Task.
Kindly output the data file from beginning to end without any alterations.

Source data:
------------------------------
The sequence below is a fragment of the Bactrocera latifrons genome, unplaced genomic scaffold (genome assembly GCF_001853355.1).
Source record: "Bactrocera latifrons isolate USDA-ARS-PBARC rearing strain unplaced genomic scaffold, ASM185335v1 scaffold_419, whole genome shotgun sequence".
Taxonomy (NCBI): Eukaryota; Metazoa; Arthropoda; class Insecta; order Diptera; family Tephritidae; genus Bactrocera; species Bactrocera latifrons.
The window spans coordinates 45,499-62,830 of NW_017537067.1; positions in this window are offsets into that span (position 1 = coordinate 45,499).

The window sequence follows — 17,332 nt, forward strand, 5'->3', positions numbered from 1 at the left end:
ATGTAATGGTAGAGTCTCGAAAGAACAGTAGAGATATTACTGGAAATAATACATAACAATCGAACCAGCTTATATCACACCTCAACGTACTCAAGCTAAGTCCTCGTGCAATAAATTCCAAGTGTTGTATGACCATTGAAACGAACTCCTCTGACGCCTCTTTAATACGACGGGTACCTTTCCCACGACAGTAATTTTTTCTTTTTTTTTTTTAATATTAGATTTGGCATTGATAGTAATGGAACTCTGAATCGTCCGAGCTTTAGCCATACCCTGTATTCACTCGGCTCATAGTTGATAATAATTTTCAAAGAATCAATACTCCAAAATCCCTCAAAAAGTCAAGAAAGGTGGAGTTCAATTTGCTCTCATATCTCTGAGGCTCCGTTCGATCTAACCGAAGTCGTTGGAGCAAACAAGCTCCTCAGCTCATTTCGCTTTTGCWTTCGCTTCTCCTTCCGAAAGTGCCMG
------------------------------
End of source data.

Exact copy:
The sequence below is a fragment of the Bactrocera latifrons genome, unplaced genomic scaffold (genome assembly GCF_001853355.1).
Source record: "Bactrocera latifrons isolate USDA-ARS-PBARC rearing strain unplaced genomic scaffold, ASM185335v1 scaffold_419, whole genome shotgun sequence".
Taxonomy (NCBI): Eukaryota; Metazoa; Arthropoda; class Insecta; order Diptera; family Tephritidae; genus Bactrocera; species Bactrocera latifrons.
The window spans coordinates 45,499-62,830 of NW_017537067.1; positions in this window are offsets into that span (position 1 = coordinate 45,499).

The window sequence follows — 17,332 nt, forward strand, 5'->3', positions numbered from 1 at the left end:
ATGTAATGGTAGAGTCTCGAAAGAACAGTAGAGATATTACTGGAAATAATACATAACAATCGAACCAGCTTATATCACACCTCAACGTACTCAAGCTAAGTCCTCGTGCAATAAATTCCAAGTGTTGTATGACCATTGAAACGAACTCCTCTGACGCCTCTTTAATACGACGGGTACCTTTCCCACGACAGTAATTTTTTCTTTTTTTTTTTTAATATTAGATTTGGCATTGATAGTAATGGAACTCTGAATCGTCCGAGCTTTAGCCATACCCTGTATTCACTCGGCTCATAGTTGATAATAATTTTCAAAGAATCAATACTCCAAAATCCCTCAAAAAGTCAAGAAAGGTGGAGTTCAATTTGCTCTCATATCTCTGAGGCTCCGTTCGATCTAACCGAAGTCGTTGGAGCAAACAAGCTCCTCAGCTCATTTCGCTTTTGCWTTCGCTTCTCCTTCCGAAAGTGCCMG